Values of subcompact cars such as the Honda Fit were up 1.7% in May, joining compact CUVs and SUVs as the best-performing used-car segments in Black Book’s latest report. Photo courtesy American Honda Motor Co.
LAWRENCEVILLE, Ga. — Black Book (div. Hearst) released its Used Vehicle Retention Index for May, showing that it increased 0.8% during the month — registering 112.9 — and up slightly from 112.0 in April. The index has now increased by 0.6% over the last 12 months (112.3).
The Black Book Used Vehicle Retention Index is calculated using Black Book’s published wholesale average value on two- to six-year-old used vehicles as a percentage of original, typically equipped MSRP. It is weighted based on registration volume and adjusted for seasonality, vehicle age, mileage, and condition to offer an accurate, representative, and unbiased view of the strength of today’s used-vehicle market values.
Reflecting the strong end to the spring selling season, the index saw 15 total segments with positive or unchanged results within the index, with subcompacts (1.7%), compact CUVs/SUVs (1.7%), full-size cars (1.2%), and “sporty” cars (1.0%) showing the strongest gains. The index has now shown a monthly decline in just three of the last 10 months dating back to August.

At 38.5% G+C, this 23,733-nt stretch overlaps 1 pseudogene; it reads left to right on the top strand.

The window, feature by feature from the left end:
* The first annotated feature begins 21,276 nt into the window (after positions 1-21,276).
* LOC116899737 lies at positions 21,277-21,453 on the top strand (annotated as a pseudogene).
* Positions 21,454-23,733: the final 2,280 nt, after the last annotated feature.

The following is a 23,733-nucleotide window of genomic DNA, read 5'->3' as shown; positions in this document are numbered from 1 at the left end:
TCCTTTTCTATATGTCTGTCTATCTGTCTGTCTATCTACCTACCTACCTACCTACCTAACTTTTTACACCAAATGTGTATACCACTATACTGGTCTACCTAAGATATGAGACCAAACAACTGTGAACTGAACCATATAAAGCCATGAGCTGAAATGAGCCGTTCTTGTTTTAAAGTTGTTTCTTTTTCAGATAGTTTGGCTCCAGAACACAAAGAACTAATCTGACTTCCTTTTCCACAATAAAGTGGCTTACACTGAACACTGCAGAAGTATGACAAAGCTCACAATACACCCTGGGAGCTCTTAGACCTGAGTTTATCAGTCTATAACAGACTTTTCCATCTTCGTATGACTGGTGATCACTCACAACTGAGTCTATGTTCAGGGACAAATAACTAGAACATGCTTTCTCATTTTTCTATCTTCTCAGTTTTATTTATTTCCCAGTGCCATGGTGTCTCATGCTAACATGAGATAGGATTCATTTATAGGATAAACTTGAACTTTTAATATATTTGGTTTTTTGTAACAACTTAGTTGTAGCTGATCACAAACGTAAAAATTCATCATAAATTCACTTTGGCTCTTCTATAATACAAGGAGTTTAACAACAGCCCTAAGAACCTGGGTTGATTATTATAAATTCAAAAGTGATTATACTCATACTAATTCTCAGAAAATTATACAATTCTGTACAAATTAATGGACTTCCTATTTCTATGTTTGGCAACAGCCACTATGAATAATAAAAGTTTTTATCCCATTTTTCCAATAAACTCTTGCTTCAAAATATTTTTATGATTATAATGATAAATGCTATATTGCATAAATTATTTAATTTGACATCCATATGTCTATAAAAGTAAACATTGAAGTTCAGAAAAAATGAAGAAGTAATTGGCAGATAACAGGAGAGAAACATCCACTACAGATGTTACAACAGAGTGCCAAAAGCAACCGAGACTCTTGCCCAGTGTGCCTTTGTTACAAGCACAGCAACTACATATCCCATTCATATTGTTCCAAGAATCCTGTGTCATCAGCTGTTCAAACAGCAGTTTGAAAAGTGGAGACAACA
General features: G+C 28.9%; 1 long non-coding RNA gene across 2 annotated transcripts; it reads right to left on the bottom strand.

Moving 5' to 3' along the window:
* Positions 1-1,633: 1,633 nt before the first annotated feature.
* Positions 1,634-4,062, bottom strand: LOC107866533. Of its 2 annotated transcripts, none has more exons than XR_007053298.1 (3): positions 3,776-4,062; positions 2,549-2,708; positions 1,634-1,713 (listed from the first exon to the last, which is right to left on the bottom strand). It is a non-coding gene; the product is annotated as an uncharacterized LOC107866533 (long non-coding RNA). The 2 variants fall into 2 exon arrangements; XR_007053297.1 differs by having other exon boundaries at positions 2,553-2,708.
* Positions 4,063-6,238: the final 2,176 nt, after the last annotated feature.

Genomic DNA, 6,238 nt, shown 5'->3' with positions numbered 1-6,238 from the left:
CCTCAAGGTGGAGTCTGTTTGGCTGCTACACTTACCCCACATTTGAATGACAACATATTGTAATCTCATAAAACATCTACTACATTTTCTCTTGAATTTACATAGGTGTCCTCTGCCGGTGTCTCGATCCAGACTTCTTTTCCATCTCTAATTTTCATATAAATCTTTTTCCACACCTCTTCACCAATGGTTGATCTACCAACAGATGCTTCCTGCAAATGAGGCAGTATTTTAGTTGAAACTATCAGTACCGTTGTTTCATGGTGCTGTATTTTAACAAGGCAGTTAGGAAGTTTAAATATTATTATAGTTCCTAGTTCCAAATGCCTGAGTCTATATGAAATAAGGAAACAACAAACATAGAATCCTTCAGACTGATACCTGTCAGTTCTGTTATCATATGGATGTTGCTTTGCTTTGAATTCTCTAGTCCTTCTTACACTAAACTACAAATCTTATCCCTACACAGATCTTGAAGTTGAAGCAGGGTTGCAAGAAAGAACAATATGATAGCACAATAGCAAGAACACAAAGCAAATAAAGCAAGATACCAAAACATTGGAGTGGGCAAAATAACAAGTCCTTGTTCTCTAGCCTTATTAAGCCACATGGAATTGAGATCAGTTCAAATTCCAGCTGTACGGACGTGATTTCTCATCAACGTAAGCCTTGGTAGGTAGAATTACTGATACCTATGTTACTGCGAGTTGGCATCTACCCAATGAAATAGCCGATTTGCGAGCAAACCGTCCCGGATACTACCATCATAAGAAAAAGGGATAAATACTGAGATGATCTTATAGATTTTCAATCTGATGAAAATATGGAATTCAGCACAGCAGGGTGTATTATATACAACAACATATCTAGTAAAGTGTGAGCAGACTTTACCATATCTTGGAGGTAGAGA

“The used-vehicle market is clearly benefitting from strong employment and consumer confidence currently, with many segments of both cars and trucks, large and small, seeing valuation strength over the last several months,” said Anil Goyal, Executive Vice President, Operations. “After spring season, we typically see a decline in values in May. However, this year the used market is fairly stable, resulting in an uptick in our seasonally-adjusted Index.”
The index dates back to January 2005, where Black Book published a benchmark index value of 100.0 for the market. During 2008, the index dropped by 14.1% while during 2016, the index fell by just 6.4%. During 2011, the index rose strongly from 113.3 to 123.0 by the end of the year as the economy picked up steam and used vehicle values rose higher. It continued to remain relatively stable, rising slightly until May of 2014 when it hit a peak of 128.1, according to the company.